I performed one last exercise. I connected the CS1’s analog outputs to RCA jacks on the Sony receiver to check if there was a sonic difference between the CS1’s analog and digital outputs in Ian’s system. If there was, it was very subtle.
As my visit to Petrea and Paul’s apartment showed, the CS1 is an attractive solution for adding streaming to a modern music system that lacks network connectivity. And it’s also an appealing solution for adding streaming to a legacy entertainment system like the one in Ian and Roberta’s lakeside home.
Of course, there are other options. One very popular choice is the Bluesound Node streaming DAC-preamplifier ($599), which won a SoundStage! Network Product of the Year award in 2021. In my review on Simplifi, I described the Node as “an affordable, painless way to add streaming and other 21st-century capabilities to a legacy audio system.” Unlike the CS1, the Node doesn’t support Chromecast, but it does support AirPlay 2, Spotify Connect, and Tidal Connect; and it’s Roon Ready. And it works with the BluOS app, which has integrated support for more than 20 streaming services, including several that offer lossless and hi-rez audio. You can also play files on a drive connected to the Node’s USB port. It also functions as a preamp. The Node has analog line-level, optical S/PDIF, and HDMI eARC inputs, and a subwoofer output with bass management via the BluOS app. There are hardware controls on the top panel for adjusting volume, skipping tracks, and pausing and resuming playback. So while the Node costs $250 more than the CS1, it’s a fuller-featured product.
Another possibility is Cambridge Audio’s MXN10 ($499), which Jeff Fritz discussed in a SoundStage! Talks episode earlier this year. Like the CS1, the MXN10 is Roon Ready, and supports AirPlay 2, Chromecast, Spotify Connect, and Tidal Connect. But it also works with Cambridge Audio’s StreamMagic app, which has integrated support for many streaming services and internet radio stations. You can also use the StreamMagic app to play music files stored on a USB drive connected to the MXN10’s USB port. Unlike the Bluesound Node and NAD CS1, the MXN10 can play DSD files from Roon or an attached USB drive. The MXN10 has coaxial (RCA) and optical (TosLink) S/PDIF inputs, as well as analog outputs. On the front panel are four buttons that provide instant access to preset playlists and internet radio stations. So the MXN10 has more capabilities than the CS1, but it costs $150 more.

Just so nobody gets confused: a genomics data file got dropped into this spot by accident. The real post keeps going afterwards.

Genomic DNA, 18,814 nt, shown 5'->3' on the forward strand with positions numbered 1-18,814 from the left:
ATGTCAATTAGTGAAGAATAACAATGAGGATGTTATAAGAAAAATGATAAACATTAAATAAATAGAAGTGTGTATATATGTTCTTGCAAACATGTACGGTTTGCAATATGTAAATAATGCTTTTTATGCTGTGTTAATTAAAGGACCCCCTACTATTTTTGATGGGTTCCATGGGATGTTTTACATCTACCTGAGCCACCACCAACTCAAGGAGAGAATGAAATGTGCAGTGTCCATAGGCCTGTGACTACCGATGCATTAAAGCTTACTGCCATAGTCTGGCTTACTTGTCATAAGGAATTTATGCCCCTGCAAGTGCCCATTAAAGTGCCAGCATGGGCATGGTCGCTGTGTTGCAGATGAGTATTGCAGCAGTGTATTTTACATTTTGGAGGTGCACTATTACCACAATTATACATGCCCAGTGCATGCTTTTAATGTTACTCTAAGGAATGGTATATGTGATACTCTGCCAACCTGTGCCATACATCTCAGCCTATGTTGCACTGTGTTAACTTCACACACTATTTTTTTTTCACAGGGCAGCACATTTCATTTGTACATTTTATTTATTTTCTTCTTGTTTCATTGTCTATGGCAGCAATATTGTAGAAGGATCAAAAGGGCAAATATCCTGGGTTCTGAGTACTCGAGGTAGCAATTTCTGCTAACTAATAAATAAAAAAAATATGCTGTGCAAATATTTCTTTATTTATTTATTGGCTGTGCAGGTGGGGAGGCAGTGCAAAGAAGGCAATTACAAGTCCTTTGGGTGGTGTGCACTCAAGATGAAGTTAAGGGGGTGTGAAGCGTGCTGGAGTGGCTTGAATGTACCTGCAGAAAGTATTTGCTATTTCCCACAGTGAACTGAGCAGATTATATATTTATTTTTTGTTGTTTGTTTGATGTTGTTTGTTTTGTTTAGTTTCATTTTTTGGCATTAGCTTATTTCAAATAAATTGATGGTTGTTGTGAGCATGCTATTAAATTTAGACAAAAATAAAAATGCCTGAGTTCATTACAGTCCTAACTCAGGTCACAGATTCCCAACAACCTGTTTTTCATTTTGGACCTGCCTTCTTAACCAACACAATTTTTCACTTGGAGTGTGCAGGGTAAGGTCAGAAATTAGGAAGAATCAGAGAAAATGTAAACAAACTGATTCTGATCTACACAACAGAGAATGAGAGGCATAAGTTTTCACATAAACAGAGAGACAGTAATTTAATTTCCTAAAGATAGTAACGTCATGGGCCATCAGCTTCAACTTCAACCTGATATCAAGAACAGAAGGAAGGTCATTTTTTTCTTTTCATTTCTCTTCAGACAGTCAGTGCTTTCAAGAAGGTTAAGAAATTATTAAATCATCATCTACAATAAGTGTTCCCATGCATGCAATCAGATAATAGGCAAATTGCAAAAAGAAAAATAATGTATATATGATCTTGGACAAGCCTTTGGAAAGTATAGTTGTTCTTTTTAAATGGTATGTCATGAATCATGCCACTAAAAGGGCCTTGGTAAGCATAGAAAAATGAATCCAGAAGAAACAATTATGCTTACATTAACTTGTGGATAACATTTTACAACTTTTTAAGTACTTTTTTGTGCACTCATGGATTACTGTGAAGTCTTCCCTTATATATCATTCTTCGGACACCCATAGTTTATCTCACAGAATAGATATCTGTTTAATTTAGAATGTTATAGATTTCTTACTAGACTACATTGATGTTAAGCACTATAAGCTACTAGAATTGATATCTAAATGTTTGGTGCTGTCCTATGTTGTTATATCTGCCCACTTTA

In my listening tests, I described two real-world use cases for the CS1. I can think of many others. For audiophiles who use Roon to stream music to a Roon Ready component in their primary systems, the CS1 is an easy way to add Roon capability to a secondary system in another room. You could combine the CS1 with a headphone amplifier and set of high-end cans to create a low-footprint system for private listening. If your music consumption has revolved around physical media, but you want to add streaming capability, the CS1 will let you do that easily and inexpensively.
I think this little black box will check a whole bunch of boxes for a whole bunch of people. Attractive price—check. Great sound compared to alternatives like Bluetooth—check. No special software required—check. Supports all major streaming protocols—check. If the NAD CS1 checks your boxes, I can’t think of a reason for you to hesitate.
. . . Gordon Brockhouse
- System 1: Totem Acoustic Kin Play powered speakers, Totem Acoustic Kin Sub, AudioQuest DragonFly Red, iPhone 12.
- System 2: Sony STR-DV10 A/V receiver with Paradigm Cinema 220 on-wall speakers and Cinema Sub, Google Chromecast (2nd generation).
- Smartphones (in both locations): Apple iPhone 14, Google Pixel 4a 5G.
NAD CS1 Network Music Player
Warranty: Two years, parts and labor.
Lenbrook Industries Limited
633 Granite Court
Pickering, Ontario L1W 3K1
Phone: (905) 831-6333